Transcending Obscurity, https://transcendingobscurity.aisamerch.com/

Norse, Ascetic (Transcending Obscurity 2021)

Nefariym, Morbid Delusions (Inverse Records 2021)

The debut full-length album from Nefariym tears open the fabric of musical reality: Morbid Delusions.

Coming together only two years ago, Melbourne, Australia’s Nefariym was created by veteran metallers Mark Kelson and Richie Poate. The music can generally be thought of as Death Metal with the duo’s own novel twists with plenty of Doom and Sludge in the mix as well. There have been a couple singles released by the band but this album is the first deep journey fans can listen to and assess.

The album contains an intro piece, nine new songs, and a cover of a metal classic. The first full track is “Succubus” and the band comes out blasting with a monstrous adrenaline-fueled assault from every instrument. Black/Death Metal hybrid vocals give the song the perfect tinge. “A Morbid Delusion” follows and it is another ripper – a high speed conundrum for your brain that’ll need a minute to process. The production lays together the rhythm with the vocals with a harmony guitar line that fills the entire available space, while an early lead break sounds like a madman railing against the injustices of existence.

Toward the end of “A Morbid Delusion” the tempo slows a bit and provides a perfect segue to “Tearing Flesh From The Bone” which has an excellent Sludge/Doom essence. This is my favorite track for its sheer heaviness and the unforgettable refrain. Throughout the album the alternating between high-tempo songs and slower doomers is enthralling. I found the entire set captivating, including the cover of Celtic Frost’s “Circle Of The Tyrants,” which both provides an anchor for the album and delivers an homage. Highly recommended.

Morbid Delusions hits the streets on Friday September 24th through Inverse Records.

Links.

Bandcamp, https://nefariym.bandcamp.com/

Facebook, https://www.facebook.com/nefariym

Nefariym website, https://nefariym.com/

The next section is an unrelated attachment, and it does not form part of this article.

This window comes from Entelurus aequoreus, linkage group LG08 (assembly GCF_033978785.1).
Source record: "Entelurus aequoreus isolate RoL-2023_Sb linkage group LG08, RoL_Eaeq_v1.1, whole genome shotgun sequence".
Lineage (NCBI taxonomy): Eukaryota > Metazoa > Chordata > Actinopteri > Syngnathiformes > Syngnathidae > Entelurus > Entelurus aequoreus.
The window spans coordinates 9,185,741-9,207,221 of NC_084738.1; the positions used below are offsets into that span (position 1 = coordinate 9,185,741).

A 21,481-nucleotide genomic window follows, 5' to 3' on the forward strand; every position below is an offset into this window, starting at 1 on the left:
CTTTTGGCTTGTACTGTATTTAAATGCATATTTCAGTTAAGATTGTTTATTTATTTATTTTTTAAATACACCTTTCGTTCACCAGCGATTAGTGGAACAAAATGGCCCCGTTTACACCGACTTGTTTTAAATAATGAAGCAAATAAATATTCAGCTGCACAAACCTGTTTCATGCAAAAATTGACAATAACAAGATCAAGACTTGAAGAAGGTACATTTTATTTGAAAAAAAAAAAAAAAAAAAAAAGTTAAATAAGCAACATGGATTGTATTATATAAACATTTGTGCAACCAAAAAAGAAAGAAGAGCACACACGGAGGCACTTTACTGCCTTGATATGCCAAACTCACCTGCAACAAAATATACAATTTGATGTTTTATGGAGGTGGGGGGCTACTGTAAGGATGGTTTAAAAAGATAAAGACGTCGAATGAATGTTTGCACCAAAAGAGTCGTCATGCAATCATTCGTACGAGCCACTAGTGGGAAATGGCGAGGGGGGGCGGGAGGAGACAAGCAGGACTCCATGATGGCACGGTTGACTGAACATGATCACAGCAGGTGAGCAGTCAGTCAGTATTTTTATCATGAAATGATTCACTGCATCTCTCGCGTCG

Inverse Records, https://www.inverse.fi/shop/catalog/product_info.php?products_id=939

Nefariym, Morbid Delusions (Inverse Records 2021)

Plum Green, Somnambulistic (Nefarious Industries 2021)

Back with a new collection of beautifully dark songs, Plum Green releases Somnambulistic.

Plum Green is from Melbourne, Australia. She has released a string of captivating albums in the last decade that that convey solemnity, almost as a berceuse for the grave. This is especially true on the new album. The music is dark and quiet, and it leaves an impression.

The opening song begins with beautiful, soothing, lyrical passages, but in a way that could be the soundtrack to euthanasia. That first track, “Raspberry Vine,” is very much what I mean when I talk about Acoustic Doom. In the press materials, the music is described as “atmospheric dream folk,” and I like that description, too. It is the emotion that is heavy and that does not require loudness.

There are strong gothic elements here as well. In the second track, “Eyes Shut,” the vocalizations draw a strong eidolon of Johnette Napolitano without really sounding much like her. It is bewitching, this music. It takes you away with its gentleness and at the same time has an emotionally penetrating effect. Like the singing of a wraith that means you no harm – or appears to mean you no harm – you find yourself trusting the music to have a meaningful effect on you.

The strings on “Grave Snuggler” have a hypnotizing effect. And Green’s voice, of course. Every track is enchanting and mysterious. The vocal duet on “Belleza Nocturna” was a surprise and it fit in perfectly with the rest of the set. Eerie, engaging, and unforgettable, Plum Green is an artist you should know about. Start with this new album and work your way backward through the catalogue. What you will find might surprise you. Recommended.

Somnambulistic is available on September 17th through Nefarious Industries. Explore the links below.

Band photo by Zach Salar.

Links.

Bandcamp, https://plumgreen.bandcamp.com/

Plum Green website, http://www.plumgreenmusic.com/

Facebook, https://www.facebook.com/plumgreenmusic

Nefarious Industries, https://www.nefariousindustries.com/collections/new-releases/products/somnambulistic

Plum Green, Somnambulistic (Nefarious Industries 2021)

The Slow Death, Siege (Transcending Obscurity 2021)

Australian atmospheric doom band The Slow Death return with their mournful fourth album, Siege.